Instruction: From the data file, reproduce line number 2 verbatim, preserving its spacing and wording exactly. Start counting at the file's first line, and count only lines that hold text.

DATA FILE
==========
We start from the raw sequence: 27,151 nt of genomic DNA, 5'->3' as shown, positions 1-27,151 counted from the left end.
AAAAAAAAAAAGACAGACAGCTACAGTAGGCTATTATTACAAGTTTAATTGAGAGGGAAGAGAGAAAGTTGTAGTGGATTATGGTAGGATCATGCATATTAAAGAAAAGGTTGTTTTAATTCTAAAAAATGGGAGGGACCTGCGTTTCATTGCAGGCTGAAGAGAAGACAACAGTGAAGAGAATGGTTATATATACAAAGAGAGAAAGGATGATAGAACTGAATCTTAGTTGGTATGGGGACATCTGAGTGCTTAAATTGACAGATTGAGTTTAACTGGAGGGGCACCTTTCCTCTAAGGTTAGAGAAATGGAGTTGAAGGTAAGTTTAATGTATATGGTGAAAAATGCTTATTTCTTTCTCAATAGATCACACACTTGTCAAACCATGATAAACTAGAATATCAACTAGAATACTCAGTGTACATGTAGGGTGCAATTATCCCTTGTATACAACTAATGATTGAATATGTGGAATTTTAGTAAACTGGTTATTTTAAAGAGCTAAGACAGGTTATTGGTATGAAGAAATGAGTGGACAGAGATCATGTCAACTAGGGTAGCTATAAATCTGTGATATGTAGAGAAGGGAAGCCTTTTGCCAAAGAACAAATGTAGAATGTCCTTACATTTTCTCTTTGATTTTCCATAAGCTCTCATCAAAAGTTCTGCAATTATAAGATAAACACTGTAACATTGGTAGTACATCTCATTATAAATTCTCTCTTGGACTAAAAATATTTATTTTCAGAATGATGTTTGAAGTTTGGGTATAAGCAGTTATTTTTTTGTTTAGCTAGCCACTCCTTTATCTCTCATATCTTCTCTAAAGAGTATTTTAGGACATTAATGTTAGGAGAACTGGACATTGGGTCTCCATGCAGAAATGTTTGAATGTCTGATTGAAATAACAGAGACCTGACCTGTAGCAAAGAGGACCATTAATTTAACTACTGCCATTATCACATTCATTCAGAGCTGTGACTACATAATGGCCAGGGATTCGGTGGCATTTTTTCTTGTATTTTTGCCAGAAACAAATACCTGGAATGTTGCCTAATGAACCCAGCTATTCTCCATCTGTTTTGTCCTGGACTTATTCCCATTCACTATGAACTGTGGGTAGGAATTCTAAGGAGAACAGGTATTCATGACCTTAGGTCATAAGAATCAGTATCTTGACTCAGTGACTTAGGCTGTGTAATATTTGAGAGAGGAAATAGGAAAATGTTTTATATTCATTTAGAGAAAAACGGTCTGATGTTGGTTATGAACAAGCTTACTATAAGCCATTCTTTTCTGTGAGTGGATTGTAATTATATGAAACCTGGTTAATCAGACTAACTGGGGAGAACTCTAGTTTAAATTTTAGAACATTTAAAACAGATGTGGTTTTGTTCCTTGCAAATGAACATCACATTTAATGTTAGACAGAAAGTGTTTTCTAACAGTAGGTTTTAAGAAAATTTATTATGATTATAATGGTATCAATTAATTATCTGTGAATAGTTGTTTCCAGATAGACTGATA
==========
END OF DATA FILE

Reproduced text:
AAAAAAAAAAAGACAGACAGCTACAGTAGGCTATTATTACAAGTTTAATTGAGAGGGAAGAGAGAAAGTTGTAGTGGATTATGGTAGGATCATGCATATTAAAGAAAAGGTTGTTTTAATTCTAAAAAATGGGAGGGACCTGCGTTTCATTGCAGGCTGAAGAGAAGACAACAGTGAAGAGAATGGTTATATATACAAAGAGAGAAAGGATGATAGAACTGAATCTTAGTTGGTATGGGGACATCTGAGTGCTTAAATTGACAGATTGAGTTTAACTGGAGGGGCACCTTTCCTCTAAGGTTAGAGAAATGGAGTTGAAGGTAAGTTTAATGTATATGGTGAAAAATGCTTATTTCTTTCTCAATAGATCACACACTTGTCAAACCATGATAAACTAGAATATCAACTAGAATACTCAGTGTACATGTAGGGTGCAATTATCCCTTGTATACAACTAATGATTGAATATGTGGAATTTTAGTAAACTGGTTATTTTAAAGAGCTAAGACAGGTTATTGGTATGAAGAAATGAGTGGACAGAGATCATGTCAACTAGGGTAGCTATAAATCTGTGATATGTAGAGAAGGGAAGCCTTTTGCCAAAGAACAAATGTAGAATGTCCTTACATTTTCTCTTTGATTTTCCATAAGCTCTCATCAAAAGTTCTGCAATTATAAGATAAACACTGTAACATTGGTAGTACATCTCATTATAAATTCTCTCTTGGACTAAAAATATTTATTTTCAGAATGATGTTTGAAGTTTGGGTATAAGCAGTTATTTTTTTGTTTAGCTAGCCACTCCTTTATCTCTCATATCTTCTCTAAAGAGTATTTTAGGACATTAATGTTAGGAGAACTGGACATTGGGTCTCCATGCAGAAATGTTTGAATGTCTGATTGAAATAACAGAGACCTGACCTGTAGCAAAGAGGACCATTAATTTAACTACTGCCATTATCACATTCATTCAGAGCTGTGACTACATAATGGCCAGGGATTCGGTGGCATTTTTTCTTGTATTTTTGCCAGAAACAAATACCTGGAATGTTGCCTAATGAACCCAGCTATTCTCCATCTGTTTTGTCCTGGACTTATTCCCATTCACTATGAACTGTGGGTAGGAATTCTAAGGAGAACAGGTATTCATGACCTTAGGTCATAAGAATCAGTATCTTGACTCAGTGACTTAGGCTGTGTAATATTTGAGAGAGGAAATAGGAAAATGTTTTATATTCATTTAGAGAAAAACGGTCTGATGTTGGTTATGAACAAGCTTACTATAAGCCATTCTTTTCTGTGAGTGGATTGTAATTATATGAAACCTGGTTAATCAGACTAACTGGGGAGAACTCTAGTTTAAATTTTAGAACATTTAAAACAGATGTGGTTTTGTTCCTTGCAAATGAACATCACATTTAATGTTAGACAGAAAGTGTTTTCTAACAGTAGGTTTTAAGAAAATTTATTATGATTATAATGGTATCAATTAATTATCTGTGAATAGTTGTTTCCAGATAGACTGATA